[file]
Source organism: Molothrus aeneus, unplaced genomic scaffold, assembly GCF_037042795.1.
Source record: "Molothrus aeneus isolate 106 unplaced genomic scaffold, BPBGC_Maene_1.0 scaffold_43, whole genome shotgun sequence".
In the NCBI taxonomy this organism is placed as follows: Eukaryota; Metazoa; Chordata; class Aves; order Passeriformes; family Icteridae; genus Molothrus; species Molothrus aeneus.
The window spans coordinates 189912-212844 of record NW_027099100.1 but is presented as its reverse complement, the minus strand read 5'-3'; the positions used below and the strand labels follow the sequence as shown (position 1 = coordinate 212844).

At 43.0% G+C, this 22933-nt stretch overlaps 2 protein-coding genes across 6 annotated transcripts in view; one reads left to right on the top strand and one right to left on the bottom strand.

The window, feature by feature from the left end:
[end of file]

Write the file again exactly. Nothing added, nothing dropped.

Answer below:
Source organism: Molothrus aeneus, unplaced genomic scaffold, assembly GCF_037042795.1.
Source record: "Molothrus aeneus isolate 106 unplaced genomic scaffold, BPBGC_Maene_1.0 scaffold_43, whole genome shotgun sequence".
In the NCBI taxonomy this organism is placed as follows: Eukaryota; Metazoa; Chordata; class Aves; order Passeriformes; family Icteridae; genus Molothrus; species Molothrus aeneus.
The window spans coordinates 189912-212844 of record NW_027099100.1 but is presented as its reverse complement, the minus strand read 5'-3'; the positions used below and the strand labels follow the sequence as shown (position 1 = coordinate 212844).

At 43.0% G+C, this 22933-nt stretch overlaps 2 protein-coding genes across 6 annotated transcripts in view; one reads left to right on the top strand and one right to left on the bottom strand.

The window, feature by feature from the left end: